The Two Question Novel Quiz Part 1: Conflict

Everybody knows that– much like the plot lines in the Wesley Snipes  
vehicle Passenger 57— a good novel needs to have conflict. My novel,  
for example, has so much conflict that my thesis advisor actually  
wants me to call it either Conflict(ed) or Hot Damn!!: A Novel. But  
today we’re focusing on you. And if you’re reading this, you’re more  
than likely writing a novel, or at least a thinly veiled memoir.  So  
DVR “The View”, sit down and answer these two simple questions and  
let’s find out if your novels got beef.

1. Which description most aptly describes your antagonist’s  
relationship with your protagonist?

A. My protagonist Casey likes Romantic Comedies whereas my antagonist  
Drew only kind of likes Romantic Comedies.

B. My protagonist is a 15 year old boy named Casey interested in  
seeing an R rated Romantic Comedy starring Michael Cera, but standing in his way is the ticket  
collector, a 17 year old boy named Drew who’s a stickler for the  
rules. It’s kind of a short book.

C. My protagonist Casey wants nothing more than to write the greatest  
Romantic Comedy of all time but standing in her way is the  
antagonist, Drew, who has made it his life mission to preserve  
Failure to Launch as the greatest romantic comedy of all time, and  
will stop at nothing (Nothing!!) to keep it that way. Plus they’re  

D. My protagonist Casey is at Blockbuster with his antagonist Drew.  
Casey wants to get a Failure To Launch because he heard it’s the  
greatest Romantic Comedy of all time. Drew kills him with a longbow.

2. In How To Write a Damn Good Novel, James N. Frey discusses the  
importance of keeping your characters in a “crucible”, which he  
describes as “the container that holds the character’s together as  
things heat up…or the bond that keeps them in conflict with each  
other”. Pick the letter that best corresponds to the crucible your  
characters are in.

A. Drew dislikes Casey’s views on politics and they both live in the  
same city so they could, like, totally run into each other at Trader  
Joe’s and it would be awkward. The city is their crucible.

B. Drew hates Casey but Casey is his driving ed instructor. If Drew  
doesn’t pass Driver’s Ed, he has to take it again, which is a total  
waste of a summer. The class is their crucible.

C. Drew hates Casey but Casey is his sergeant in the army during the  
Mexican-American war of 1846. And they’re forced to share a tent. And  
Casey is married to his sister, Taylor, who’s a pretty good singer.  
The army, marriage, and shared space are their crucibles.

D. Drew hates Casey because Casey started to walk across the street  
when the Don’t Walk sign was blinking. F*ck a crucible, Drew kills  
Casey with a longbow.

Mostly A’s: Um, no, this isn’t going to work. I’ve seen more conflict  
on “Dora the Explorer”. In fact, go watch it.

Mostly B’s and C’s: Now we’re talking. Or maybe fighting. But in a  
good way. You’ve got all the right ingredients to have a potentially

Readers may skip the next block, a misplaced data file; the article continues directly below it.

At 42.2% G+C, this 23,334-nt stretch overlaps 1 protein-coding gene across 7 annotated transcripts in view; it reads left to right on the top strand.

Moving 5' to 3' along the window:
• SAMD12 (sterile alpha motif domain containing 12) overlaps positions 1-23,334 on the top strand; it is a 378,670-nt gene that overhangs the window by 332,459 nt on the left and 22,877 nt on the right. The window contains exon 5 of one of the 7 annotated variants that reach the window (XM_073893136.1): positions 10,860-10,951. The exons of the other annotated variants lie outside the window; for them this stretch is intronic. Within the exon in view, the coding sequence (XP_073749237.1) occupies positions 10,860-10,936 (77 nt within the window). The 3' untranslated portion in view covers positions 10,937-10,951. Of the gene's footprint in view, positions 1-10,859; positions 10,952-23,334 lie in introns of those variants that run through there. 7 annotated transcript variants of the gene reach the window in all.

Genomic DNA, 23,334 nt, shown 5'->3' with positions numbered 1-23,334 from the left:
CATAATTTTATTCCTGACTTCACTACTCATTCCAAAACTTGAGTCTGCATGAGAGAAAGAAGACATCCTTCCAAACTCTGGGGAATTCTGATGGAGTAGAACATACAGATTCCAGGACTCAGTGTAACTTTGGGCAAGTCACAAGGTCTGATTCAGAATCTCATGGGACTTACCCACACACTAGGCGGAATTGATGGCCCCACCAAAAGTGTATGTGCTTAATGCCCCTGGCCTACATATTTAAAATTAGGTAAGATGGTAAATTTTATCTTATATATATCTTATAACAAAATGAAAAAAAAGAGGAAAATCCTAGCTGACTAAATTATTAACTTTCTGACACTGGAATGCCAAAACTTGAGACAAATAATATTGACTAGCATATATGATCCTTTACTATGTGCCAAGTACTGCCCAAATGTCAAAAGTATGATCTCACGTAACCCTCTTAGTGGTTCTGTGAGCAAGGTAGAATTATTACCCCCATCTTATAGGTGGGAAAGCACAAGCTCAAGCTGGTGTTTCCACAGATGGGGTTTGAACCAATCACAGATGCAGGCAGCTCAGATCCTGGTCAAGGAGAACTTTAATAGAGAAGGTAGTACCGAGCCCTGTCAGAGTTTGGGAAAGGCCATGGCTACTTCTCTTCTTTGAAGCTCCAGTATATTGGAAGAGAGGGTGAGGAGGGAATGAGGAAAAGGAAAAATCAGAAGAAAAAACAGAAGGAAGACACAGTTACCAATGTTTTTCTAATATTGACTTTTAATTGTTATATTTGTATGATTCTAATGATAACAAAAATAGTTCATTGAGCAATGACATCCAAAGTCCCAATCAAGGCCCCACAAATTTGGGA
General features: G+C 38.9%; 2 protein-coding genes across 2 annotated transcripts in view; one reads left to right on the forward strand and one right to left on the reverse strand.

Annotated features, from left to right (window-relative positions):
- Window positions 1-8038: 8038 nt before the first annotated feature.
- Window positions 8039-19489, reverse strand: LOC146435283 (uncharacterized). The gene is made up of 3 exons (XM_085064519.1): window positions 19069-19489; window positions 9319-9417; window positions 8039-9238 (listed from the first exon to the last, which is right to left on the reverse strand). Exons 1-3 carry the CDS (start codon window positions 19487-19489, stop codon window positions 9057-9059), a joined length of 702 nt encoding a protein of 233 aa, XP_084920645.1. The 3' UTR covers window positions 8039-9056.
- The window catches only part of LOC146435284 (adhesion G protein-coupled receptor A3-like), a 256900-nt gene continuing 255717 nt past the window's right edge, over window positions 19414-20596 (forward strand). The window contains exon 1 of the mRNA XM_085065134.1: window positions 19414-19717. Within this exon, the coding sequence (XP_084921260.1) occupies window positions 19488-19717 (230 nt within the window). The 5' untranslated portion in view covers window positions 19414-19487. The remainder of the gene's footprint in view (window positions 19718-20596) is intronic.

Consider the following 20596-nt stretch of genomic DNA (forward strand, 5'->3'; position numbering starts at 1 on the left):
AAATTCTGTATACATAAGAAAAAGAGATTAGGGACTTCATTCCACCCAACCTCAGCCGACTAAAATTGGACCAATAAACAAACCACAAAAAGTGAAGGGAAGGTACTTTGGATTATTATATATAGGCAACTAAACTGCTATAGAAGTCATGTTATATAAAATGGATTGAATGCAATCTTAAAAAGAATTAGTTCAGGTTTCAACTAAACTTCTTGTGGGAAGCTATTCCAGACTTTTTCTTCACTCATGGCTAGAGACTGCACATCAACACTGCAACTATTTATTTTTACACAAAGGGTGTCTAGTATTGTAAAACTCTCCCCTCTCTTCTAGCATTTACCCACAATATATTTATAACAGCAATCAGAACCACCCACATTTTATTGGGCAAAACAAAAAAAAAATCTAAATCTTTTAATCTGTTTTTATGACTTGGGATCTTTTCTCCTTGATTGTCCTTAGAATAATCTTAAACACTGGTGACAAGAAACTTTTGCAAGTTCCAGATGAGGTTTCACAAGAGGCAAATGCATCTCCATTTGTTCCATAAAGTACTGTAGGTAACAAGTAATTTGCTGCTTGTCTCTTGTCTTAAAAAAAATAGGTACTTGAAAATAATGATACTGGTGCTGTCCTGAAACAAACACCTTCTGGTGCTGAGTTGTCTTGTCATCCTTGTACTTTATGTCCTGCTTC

interesting and novel length conflict. And that Mexican-American war  
story seems like a surefire blockbuster. You’re welcome.

Mostly D’s: Unfortunately, you’ve got a case of what the pros like to  
call “jumping conflict”. Things accelerate without building up and  
don’t really add up. You’re like the Jerry Springer contestant of  
novel writing. Put down that longbow.

Let me know how you fare in the Comments. Have a great weekend.

Get Crunk,


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This Writer's Life

About Ben Sobieck

Benjamin Sobieck is a Wattpad Star and 2016 Watty Award winner. He’s best known on Wattpad for Glass Eye: Confessions of a Fake Psychic Detective, the Watty Award–winning sequel Black Eye, and When the Black-Eyed Children Knock & Other Stories. Four of his titles have appeared on Wattpad Top 100 Hot Lists, all at the same time.

7 thoughts on “The Two Question Novel Quiz Part 1: Conflict

  1. Sierra

    I went with C’s, however all this discussion about longbows has given me the idea to include one in a scene, no doubt one where the conflict is dragging and I need to juice it up.
    As always, thank you for your unfailing inspiration. Your name will surely appear on the Acknowledgments page of my first novel, and yes- of course I will clarify that I am NOT thanking the K.A. heartthrob from “The School of Rock”. 😉


  2. Latham

    B and C. The antagonist is always in the background – always mentioned as a potential threat, and each encounter is worse up to the climax.

    It is not a romantic novel but a fantasy. The quiz works whatever the genre.

  3. Kevin Alexander


    Thanks for writing in. To answer your question, I’m not a romance writer. I don’t really know how to define the kind of fiction I write other than to say it doesn’t (yet) involve longbows. I do enjoy and frequently discuss romantic comedies though… especially those involving Hugh Grant and/or Julia Roberts.
    And Higgs…yes. Yes I do.

  4. Vicky Bell

    Although right now *I* am tempted to kill both my antagonist and protagonist with a longbow, I am pleased to say I chose all Cs all the time. Well, twice. Things are looking up.

    I love this blog ever so, by the way.


  5. Nathan Perror (Horror_Writer)

    Hey Kevin,

    This has nothing to do with the blog posted above.

    I took your novel quiz last night, I got mostly B’s, and no I’m not pretending. I’m actually normal.
    I’ve noticed that you mention romance novels a lot, is that because you’re a romance writer?


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